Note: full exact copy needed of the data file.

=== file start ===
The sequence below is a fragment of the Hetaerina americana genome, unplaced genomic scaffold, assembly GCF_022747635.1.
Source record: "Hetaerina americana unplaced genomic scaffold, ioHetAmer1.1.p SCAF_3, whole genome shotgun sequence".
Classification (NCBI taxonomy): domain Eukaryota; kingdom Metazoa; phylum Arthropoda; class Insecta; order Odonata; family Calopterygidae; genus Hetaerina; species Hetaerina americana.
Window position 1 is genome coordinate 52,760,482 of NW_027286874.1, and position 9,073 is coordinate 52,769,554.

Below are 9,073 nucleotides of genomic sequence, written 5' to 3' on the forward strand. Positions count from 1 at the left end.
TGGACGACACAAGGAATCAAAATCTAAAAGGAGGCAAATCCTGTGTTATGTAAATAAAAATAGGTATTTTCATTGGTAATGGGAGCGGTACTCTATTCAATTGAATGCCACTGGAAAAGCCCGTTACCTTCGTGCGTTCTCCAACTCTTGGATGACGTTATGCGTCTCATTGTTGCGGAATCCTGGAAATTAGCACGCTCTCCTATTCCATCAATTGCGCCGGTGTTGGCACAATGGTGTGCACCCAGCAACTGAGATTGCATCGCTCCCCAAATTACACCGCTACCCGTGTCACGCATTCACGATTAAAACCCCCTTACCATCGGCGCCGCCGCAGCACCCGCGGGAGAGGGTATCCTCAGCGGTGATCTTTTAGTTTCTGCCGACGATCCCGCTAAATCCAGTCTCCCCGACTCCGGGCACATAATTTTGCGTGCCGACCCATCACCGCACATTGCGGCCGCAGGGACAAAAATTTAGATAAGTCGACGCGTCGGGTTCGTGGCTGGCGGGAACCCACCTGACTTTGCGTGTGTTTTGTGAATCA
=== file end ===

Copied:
The sequence below is a fragment of the Hetaerina americana genome, unplaced genomic scaffold, assembly GCF_022747635.1.
Source record: "Hetaerina americana unplaced genomic scaffold, ioHetAmer1.1.p SCAF_3, whole genome shotgun sequence".
Classification (NCBI taxonomy): domain Eukaryota; kingdom Metazoa; phylum Arthropoda; class Insecta; order Odonata; family Calopterygidae; genus Hetaerina; species Hetaerina americana.
Window position 1 is genome coordinate 52,760,482 of NW_027286874.1, and position 9,073 is coordinate 52,769,554.

Below are 9,073 nucleotides of genomic sequence, written 5' to 3' on the forward strand. Positions count from 1 at the left end.
TGGACGACACAAGGAATCAAAATCTAAAAGGAGGCAAATCCTGTGTTATGTAAATAAAAATAGGTATTTTCATTGGTAATGGGAGCGGTACTCTATTCAATTGAATGCCACTGGAAAAGCCCGTTACCTTCGTGCGTTCTCCAACTCTTGGATGACGTTATGCGTCTCATTGTTGCGGAATCCTGGAAATTAGCACGCTCTCCTATTCCATCAATTGCGCCGGTGTTGGCACAATGGTGTGCACCCAGCAACTGAGATTGCATCGCTCCCCAAATTACACCGCTACCCGTGTCACGCATTCACGATTAAAACCCCCTTACCATCGGCGCCGCCGCAGCACCCGCGGGAGAGGGTATCCTCAGCGGTGATCTTTTAGTTTCTGCCGACGATCCCGCTAAATCCAGTCTCCCCGACTCCGGGCACATAATTTTGCGTGCCGACCCATCACCGCACATTGCGGCCGCAGGGACAAAAATTTAGATAAGTCGACGCGTCGGGTTCGTGGCTGGCGGGAACCCACCTGACTTTGCGTGTGTTTTGTGAATCA